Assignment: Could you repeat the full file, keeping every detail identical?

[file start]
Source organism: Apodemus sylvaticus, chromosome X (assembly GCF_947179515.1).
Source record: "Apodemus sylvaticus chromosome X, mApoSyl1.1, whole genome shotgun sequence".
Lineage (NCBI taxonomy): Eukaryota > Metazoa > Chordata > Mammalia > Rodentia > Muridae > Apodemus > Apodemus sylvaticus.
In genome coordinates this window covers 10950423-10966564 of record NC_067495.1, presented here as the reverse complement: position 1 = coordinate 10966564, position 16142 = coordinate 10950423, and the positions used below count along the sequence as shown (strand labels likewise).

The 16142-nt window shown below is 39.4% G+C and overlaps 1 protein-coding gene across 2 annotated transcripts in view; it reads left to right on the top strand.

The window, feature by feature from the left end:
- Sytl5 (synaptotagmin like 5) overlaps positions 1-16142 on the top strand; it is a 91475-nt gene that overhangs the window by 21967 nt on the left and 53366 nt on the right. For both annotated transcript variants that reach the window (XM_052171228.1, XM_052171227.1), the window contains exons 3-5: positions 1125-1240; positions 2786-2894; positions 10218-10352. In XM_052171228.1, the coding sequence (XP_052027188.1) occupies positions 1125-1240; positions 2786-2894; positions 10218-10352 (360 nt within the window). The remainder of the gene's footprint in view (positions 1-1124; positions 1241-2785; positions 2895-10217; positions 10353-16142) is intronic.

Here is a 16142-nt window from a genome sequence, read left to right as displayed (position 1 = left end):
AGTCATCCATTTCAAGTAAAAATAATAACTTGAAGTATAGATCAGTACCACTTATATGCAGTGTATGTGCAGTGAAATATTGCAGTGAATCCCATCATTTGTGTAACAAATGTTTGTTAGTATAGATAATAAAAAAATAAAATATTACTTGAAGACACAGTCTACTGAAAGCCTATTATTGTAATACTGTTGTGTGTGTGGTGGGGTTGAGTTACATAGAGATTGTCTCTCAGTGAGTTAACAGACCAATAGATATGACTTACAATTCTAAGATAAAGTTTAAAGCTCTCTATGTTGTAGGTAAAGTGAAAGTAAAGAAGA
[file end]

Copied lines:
Source organism: Apodemus sylvaticus, chromosome X (assembly GCF_947179515.1).
Source record: "Apodemus sylvaticus chromosome X, mApoSyl1.1, whole genome shotgun sequence".
Lineage (NCBI taxonomy): Eukaryota > Metazoa > Chordata > Mammalia > Rodentia > Muridae > Apodemus > Apodemus sylvaticus.
In genome coordinates this window covers 10950423-10966564 of record NC_067495.1, presented here as the reverse complement: position 1 = coordinate 10966564, position 16142 = coordinate 10950423, and the positions used below count along the sequence as shown (strand labels likewise).

The 16142-nt window shown below is 39.4% G+C and overlaps 1 protein-coding gene across 2 annotated transcripts in view; it reads left to right on the top strand.

The window, feature by feature from the left end:
- Sytl5 (synaptotagmin like 5) overlaps positions 1-16142 on the top strand; it is a 91475-nt gene that overhangs the window by 21967 nt on the left and 53366 nt on the right. For both annotated transcript variants that reach the window (XM_052171228.1, XM_052171227.1), the window contains exons 3-5: positions 1125-1240; positions 2786-2894; positions 10218-10352. In XM_052171228.1, the coding sequence (XP_052027188.1) occupies positions 1125-1240; positions 2786-2894; positions 10218-10352 (360 nt within the window). The remainder of the gene's footprint in view (positions 1-1124; positions 1241-2785; positions 2895-10217; positions 10353-16142) is intronic.

Here is a 16142-nt window from a genome sequence, read left to right as displayed (position 1 = left end):
AGTCATCCATTTCAAGTAAAAATAATAACTTGAAGTATAGATCAGTACCACTTATATGCAGTGTATGTGCAGTGAAATATTGCAGTGAATCCCATCATTTGTGTAACAAATGTTTGTTAGTATAGATAATAAAAAAATAAAATATTACTTGAAGACACAGTCTACTGAAAGCCTATTATTGTAATACTGTTGTGTGTGTGGTGGGGTTGAGTTACATAGAGATTGTCTCTCAGTGAGTTAACAGACCAATAGATATGACTTACAATTCTAAGATAAAGTTTAAAGCTCTCTATGTTGTAGGTAAAGTGAAAGTAAAGAAGA